Interesting. Given the authors disassemble the binary first, perhaps an existing approach like Mull which mutates the LLVM IR which can be recovered from a binary could have been used for comparison.

                                      1. 3

                                        I have a very similar story to share. In the context of testing, and abstraction does have a cost. In our case, the lesson was that a language allowed only controlled amount of abstractions was better than a general language.

                                        1. 2

                                          Very interesting. Most of the time, people talk about using non-Turing Complete to provide restrictions that facilitate machine analysis. Your observation of restricting people’s habits might be even more important. It’s similar to why we include strong, type systems in some languages. Just applying that to the size and expressiveness of the language in this case.

                                        1. 3

                                          This is a really great project!. Is ffwff in lobsters? If so, any chance you can explain your future goals? Where do you plan to take lilith?

                                          1. 3


                                            I don’t really have a specific goal in mind, but my plan is to make an OS that’s usable (at least for me!) with some experimental unix redesigns. I don’t plan on being the next plan9 but at least I can be plan8? :^)

                                            1. 1

                                              That is a great goal :) I will certainly watch lilith to see where you take it.

                                          1. 3

                                            Genuine question: what actual value are these conferences providing to attendees vs, say, the speaker just making a video and hosting it on the web?

                                            I’ve been to packaging machinery conferences, Big Data conferences, general tech conferences, and all of them seem to serve a purely commercial purpose: I get tchotchkes, my badge gets scanned a bajillion times, and then I get a looooot of spam. I don’t even mean targeted emails! It’s stuff that’s so mediocre that my various email accounts have already flagged it into my junk folder.

                                            Lately I’ve been saying “Naw, thanks. Save the train/airfare and let me spend a few days reading or watching training stuff at home.” Am I nuts?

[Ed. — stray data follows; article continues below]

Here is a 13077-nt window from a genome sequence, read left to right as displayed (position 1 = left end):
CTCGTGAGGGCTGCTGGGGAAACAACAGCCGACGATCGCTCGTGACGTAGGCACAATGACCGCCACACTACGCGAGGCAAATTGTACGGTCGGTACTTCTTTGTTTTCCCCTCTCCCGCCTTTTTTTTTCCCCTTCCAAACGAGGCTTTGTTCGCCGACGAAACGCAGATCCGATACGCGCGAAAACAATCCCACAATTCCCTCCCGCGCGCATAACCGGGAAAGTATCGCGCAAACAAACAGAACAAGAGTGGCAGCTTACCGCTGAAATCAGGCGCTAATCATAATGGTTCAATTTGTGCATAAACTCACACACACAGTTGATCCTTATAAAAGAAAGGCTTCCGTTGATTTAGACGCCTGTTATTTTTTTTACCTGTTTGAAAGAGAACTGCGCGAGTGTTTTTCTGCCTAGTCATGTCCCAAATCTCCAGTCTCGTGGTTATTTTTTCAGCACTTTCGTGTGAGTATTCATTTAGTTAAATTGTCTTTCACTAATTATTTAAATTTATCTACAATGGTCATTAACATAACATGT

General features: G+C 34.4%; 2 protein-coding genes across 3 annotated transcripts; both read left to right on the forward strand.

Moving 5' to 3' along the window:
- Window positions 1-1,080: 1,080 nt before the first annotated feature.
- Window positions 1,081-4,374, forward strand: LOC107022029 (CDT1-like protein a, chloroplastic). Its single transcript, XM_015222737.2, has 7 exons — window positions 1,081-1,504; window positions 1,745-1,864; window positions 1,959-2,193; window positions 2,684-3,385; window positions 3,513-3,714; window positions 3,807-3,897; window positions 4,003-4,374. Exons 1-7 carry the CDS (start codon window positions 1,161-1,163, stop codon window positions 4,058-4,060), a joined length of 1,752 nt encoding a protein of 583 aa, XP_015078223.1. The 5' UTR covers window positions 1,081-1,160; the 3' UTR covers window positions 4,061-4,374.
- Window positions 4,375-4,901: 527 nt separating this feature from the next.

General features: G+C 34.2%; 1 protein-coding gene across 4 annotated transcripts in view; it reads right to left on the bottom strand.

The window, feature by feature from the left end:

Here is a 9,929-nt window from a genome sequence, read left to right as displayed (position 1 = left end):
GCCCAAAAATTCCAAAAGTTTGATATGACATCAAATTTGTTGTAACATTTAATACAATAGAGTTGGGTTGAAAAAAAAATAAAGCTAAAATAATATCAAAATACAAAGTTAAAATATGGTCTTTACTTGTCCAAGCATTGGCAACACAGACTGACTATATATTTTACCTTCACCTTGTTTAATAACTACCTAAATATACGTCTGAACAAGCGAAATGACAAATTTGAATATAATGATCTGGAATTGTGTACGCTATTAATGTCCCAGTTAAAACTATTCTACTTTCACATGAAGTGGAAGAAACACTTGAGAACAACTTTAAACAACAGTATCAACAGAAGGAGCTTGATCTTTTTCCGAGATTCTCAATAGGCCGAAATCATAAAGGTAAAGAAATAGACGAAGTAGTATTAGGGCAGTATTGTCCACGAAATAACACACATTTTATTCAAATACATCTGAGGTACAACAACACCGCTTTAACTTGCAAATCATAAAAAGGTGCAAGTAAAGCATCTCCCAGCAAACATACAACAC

1. 9

                                              From personal experience, I would say the single biggest value is in networking. If you attend a talk, you have something to talk about with a person who is in forefront of their research, in a topic that the person is clearly interested in at the moment. If you have something interesting to say, perhaps that would turn out to be a collaboration at a later point.

                                              1. 1

                                                Are the odds of that better than a tweet or an email? I mean, I’ve attended talks at these conferences and given talks at my company, and one thing I’ve noticed: most people are kind of tired after speaking (or listening!) for 30-90 minutes. I’m mostly a space cadet after those conferences, and I find I don’t really retain well, even if it’s a 1:1 convo. Do you have that same problem? If so, what do you do to to help that?

                                                1. 6

                                                  Typically, for academic conferences, one gets to talk for 20 minutes, followed by a few minutes of questions. Anything that requires more in depth answers get taken offline which essentially mean in person chats immediately after the talk. Most people in academic conferences do not listen to talks continuously either. People are usually selective in attending specific talks in a conference, with the in between time spent talking to people around you who work in similar or interesting fields. The dynamic is rather different from the few industry talks I attended.